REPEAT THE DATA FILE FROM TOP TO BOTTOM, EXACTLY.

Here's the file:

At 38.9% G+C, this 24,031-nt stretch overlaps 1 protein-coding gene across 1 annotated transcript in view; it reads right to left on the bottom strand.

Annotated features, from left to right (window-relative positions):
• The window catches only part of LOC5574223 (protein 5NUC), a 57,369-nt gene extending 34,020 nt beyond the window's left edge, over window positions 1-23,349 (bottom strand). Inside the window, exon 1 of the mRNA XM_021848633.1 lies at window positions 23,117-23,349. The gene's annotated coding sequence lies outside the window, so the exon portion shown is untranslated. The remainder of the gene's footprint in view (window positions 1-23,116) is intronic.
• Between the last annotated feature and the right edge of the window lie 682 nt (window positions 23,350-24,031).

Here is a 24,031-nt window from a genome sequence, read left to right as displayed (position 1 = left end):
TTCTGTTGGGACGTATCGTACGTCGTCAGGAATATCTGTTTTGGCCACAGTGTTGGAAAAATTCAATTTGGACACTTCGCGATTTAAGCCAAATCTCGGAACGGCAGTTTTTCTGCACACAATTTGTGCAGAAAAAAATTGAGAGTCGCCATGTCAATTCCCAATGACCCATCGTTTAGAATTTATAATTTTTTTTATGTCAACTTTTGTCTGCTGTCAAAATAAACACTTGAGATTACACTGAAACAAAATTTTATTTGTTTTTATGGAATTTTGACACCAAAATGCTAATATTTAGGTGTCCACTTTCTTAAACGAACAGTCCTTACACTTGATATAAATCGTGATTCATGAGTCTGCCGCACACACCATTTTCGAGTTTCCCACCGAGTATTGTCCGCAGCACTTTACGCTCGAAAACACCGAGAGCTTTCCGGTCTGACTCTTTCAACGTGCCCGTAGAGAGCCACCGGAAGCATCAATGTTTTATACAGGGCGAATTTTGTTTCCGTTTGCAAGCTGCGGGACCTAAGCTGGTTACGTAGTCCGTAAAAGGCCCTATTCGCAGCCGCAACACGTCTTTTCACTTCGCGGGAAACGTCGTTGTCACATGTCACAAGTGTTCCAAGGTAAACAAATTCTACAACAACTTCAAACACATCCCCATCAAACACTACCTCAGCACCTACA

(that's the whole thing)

At 38.9% G+C, this 24,031-nt stretch overlaps 1 protein-coding gene across 1 annotated transcript in view; it reads right to left on the bottom strand.

Annotated features, from left to right (window-relative positions):
• The window catches only part of LOC5574223 (protein 5NUC), a 57,369-nt gene extending 34,020 nt beyond the window's left edge, over window positions 1-23,349 (bottom strand). Inside the window, exon 1 of the mRNA XM_021848633.1 lies at window positions 23,117-23,349. The gene's annotated coding sequence lies outside the window, so the exon portion shown is untranslated. The remainder of the gene's footprint in view (window positions 1-23,116) is intronic.
• Between the last annotated feature and the right edge of the window lie 682 nt (window positions 23,350-24,031).

Here is a 24,031-nt window from a genome sequence, read left to right as displayed (position 1 = left end):
TTCTGTTGGGACGTATCGTACGTCGTCAGGAATATCTGTTTTGGCCACAGTGTTGGAAAAATTCAATTTGGACACTTCGCGATTTAAGCCAAATCTCGGAACGGCAGTTTTTCTGCACACAATTTGTGCAGAAAAAAATTGAGAGTCGCCATGTCAATTCCCAATGACCCATCGTTTAGAATTTATAATTTTTTTTATGTCAACTTTTGTCTGCTGTCAAAATAAACACTTGAGATTACACTGAAACAAAATTTTATTTGTTTTTATGGAATTTTGACACCAAAATGCTAATATTTAGGTGTCCACTTTCTTAAACGAACAGTCCTTACACTTGATATAAATCGTGATTCATGAGTCTGCCGCACACACCATTTTCGAGTTTCCCACCGAGTATTGTCCGCAGCACTTTACGCTCGAAAACACCGAGAGCTTTCCGGTCTGACTCTTTCAACGTGCCCGTAGAGAGCCACCGGAAGCATCAATGTTTTATACAGGGCGAATTTTGTTTCCGTTTGCAAGCTGCGGGACCTAAGCTGGTTACGTAGTCCGTAAAAGGCCCTATTCGCAGCCGCAACACGTCTTTTCACTTCGCGGGAAACGTCGTTGTCACATGTCACAAGTGTTCCAAGGTAAACAAATTCTACAACAACTTCAAACACATCCCCATCAAACACTACCTCAGCACCTACA